Diverging land-use projections cause large variability in their impacts on ecosystems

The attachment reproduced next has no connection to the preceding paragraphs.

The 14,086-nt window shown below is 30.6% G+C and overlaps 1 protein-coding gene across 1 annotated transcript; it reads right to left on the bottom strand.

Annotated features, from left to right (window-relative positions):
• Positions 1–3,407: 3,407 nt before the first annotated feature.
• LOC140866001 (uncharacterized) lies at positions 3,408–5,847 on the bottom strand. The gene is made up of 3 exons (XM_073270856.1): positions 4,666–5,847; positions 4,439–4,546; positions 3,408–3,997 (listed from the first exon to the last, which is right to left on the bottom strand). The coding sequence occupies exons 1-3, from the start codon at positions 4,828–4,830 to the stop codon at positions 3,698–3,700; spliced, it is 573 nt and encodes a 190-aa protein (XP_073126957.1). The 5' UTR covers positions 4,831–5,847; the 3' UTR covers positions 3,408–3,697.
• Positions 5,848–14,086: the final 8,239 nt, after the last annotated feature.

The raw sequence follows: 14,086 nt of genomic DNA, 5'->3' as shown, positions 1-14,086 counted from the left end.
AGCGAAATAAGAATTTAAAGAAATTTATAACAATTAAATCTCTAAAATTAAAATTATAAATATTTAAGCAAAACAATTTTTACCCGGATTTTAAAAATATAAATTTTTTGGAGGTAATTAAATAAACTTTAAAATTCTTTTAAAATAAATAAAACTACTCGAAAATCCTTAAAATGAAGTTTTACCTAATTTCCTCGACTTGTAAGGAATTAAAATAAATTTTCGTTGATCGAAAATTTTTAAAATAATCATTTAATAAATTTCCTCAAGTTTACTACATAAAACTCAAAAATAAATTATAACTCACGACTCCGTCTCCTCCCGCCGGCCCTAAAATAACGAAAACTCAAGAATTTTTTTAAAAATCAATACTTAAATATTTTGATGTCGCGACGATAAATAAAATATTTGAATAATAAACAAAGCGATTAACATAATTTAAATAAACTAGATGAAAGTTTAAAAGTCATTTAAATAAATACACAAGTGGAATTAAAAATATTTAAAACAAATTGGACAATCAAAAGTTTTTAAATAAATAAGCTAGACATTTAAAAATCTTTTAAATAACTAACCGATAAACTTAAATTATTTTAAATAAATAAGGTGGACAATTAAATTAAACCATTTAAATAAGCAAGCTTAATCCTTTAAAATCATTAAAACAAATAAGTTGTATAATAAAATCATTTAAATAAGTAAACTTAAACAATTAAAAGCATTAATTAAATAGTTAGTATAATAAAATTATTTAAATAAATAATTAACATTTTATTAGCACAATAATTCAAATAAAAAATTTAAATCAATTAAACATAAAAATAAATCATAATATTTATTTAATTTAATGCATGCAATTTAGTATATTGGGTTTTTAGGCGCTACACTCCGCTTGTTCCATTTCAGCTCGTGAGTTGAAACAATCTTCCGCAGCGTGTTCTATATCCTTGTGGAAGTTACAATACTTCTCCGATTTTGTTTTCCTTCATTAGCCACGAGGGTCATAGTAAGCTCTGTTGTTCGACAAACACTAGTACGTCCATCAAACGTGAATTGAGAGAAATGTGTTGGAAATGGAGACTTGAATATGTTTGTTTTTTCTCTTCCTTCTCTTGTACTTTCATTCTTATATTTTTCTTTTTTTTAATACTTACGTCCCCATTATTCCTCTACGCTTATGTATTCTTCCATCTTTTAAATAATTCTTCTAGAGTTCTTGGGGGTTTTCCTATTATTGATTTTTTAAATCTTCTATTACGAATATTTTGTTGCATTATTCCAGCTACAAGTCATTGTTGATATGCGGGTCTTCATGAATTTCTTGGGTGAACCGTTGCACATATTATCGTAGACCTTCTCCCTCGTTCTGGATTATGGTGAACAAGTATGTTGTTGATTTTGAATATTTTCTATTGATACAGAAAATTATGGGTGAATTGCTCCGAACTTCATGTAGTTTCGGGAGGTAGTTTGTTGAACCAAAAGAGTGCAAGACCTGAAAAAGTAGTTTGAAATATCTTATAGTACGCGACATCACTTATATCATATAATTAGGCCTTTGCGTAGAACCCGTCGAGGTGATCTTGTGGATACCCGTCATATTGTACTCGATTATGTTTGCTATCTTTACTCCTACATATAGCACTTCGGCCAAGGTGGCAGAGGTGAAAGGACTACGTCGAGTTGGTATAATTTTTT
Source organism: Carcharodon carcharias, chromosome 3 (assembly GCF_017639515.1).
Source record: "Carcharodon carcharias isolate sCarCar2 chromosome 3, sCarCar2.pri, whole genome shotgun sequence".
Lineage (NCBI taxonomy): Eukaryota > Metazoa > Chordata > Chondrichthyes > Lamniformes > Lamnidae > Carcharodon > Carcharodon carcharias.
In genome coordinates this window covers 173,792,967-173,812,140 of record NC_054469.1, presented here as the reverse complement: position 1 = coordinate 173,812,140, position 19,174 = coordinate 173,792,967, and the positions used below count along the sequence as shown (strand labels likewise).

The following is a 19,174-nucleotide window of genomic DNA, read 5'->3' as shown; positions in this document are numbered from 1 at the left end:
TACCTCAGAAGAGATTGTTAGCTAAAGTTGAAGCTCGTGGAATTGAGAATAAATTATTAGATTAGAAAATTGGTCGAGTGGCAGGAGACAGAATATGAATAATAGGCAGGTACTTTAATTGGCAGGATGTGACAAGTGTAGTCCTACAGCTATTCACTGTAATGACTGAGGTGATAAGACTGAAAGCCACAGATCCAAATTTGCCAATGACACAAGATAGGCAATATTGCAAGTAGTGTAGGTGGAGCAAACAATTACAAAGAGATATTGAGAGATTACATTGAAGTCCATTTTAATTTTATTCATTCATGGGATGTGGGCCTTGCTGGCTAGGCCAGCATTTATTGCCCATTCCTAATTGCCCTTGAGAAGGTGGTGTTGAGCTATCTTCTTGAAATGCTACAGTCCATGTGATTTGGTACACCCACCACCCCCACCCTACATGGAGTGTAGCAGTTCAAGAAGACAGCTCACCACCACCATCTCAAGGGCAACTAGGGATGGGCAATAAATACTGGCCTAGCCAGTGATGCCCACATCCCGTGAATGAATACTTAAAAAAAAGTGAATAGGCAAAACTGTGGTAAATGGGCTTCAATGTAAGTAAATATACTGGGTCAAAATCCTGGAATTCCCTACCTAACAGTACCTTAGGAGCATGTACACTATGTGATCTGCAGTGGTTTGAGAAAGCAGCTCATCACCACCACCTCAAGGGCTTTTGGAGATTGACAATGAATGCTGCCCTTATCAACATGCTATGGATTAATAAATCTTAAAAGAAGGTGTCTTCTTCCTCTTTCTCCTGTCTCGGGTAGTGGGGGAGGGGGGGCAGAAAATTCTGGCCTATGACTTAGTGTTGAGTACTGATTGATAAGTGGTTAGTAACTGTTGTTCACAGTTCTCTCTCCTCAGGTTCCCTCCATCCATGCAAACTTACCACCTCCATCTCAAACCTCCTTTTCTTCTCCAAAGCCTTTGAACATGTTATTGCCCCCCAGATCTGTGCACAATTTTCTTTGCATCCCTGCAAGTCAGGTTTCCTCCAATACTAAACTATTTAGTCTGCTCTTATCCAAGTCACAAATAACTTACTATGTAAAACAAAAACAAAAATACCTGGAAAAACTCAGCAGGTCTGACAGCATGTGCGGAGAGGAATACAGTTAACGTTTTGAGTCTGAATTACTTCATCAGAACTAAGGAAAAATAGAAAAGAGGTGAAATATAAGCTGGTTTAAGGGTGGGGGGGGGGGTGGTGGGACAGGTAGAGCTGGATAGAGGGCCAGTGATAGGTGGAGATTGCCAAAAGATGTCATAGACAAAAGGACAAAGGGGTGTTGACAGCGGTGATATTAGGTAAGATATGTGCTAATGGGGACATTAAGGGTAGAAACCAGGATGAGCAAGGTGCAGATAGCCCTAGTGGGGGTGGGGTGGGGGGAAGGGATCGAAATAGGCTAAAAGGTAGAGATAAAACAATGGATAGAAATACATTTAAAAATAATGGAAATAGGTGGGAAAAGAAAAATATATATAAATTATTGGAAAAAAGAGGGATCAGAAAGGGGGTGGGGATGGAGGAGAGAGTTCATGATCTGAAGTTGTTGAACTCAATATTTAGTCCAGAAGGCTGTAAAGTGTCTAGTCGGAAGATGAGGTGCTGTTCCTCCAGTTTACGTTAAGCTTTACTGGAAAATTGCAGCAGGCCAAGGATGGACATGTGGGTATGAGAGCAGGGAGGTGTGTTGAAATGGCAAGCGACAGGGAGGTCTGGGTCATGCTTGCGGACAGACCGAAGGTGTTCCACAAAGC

Team members Anita Bayer, Almut Arneth and Peter Anthoni published a study in Earth System Dynamics (https://esd.copernicus.org/articles/12/327/2021/) demonstrating the large variability in ecosystem service indicators caused by diverging future land-use scenarios. We evaluated 16 projections of future land use until 2040 that reflected different assumptions on socio-economic demands and modeling protocols. The LULC projections were input to a state of the art dynamic global vegetation model, to simulate their effect on selected ecosystem service indicators related to ecosystem productivity and carbon sequestration potential, agricultural production and the water cycle. We found that although a common trend for agricultural expansion exists across the scenarios, where and how particular land-use changes are realized differs widely across land-use models and scenarios and is very much triggered by model-specific considerations and implementations. As a result, some scenarios show questionable and possibly unrealistic features in their LULC allocations and a number of examples for these is given in the paper. Across the diverging LULC projections we identified positive global trends of net primary productivity (+10.2% ± 1.4%), vegetation carbon (+9.2% ± 4.1%), crop production (+31.2% ± 12.2%) and water runoff (+9.3% ± 1.7%), and a negative trend of soil and litter carbon stocks (-0.5% ± 0.4%). The variability in ecosystem service indicators across scenarios was especially high for vegetation carbon stocks and crop production and regionally it was highest in tropical forest regions. Our results emphasize that information on future changes in ecosystem functioning and the related ecosystem service indicators should be seen in light of the variability originating from diverging projections of LULC. This is necessary to allow for adequate policy support towards sustainable transformations.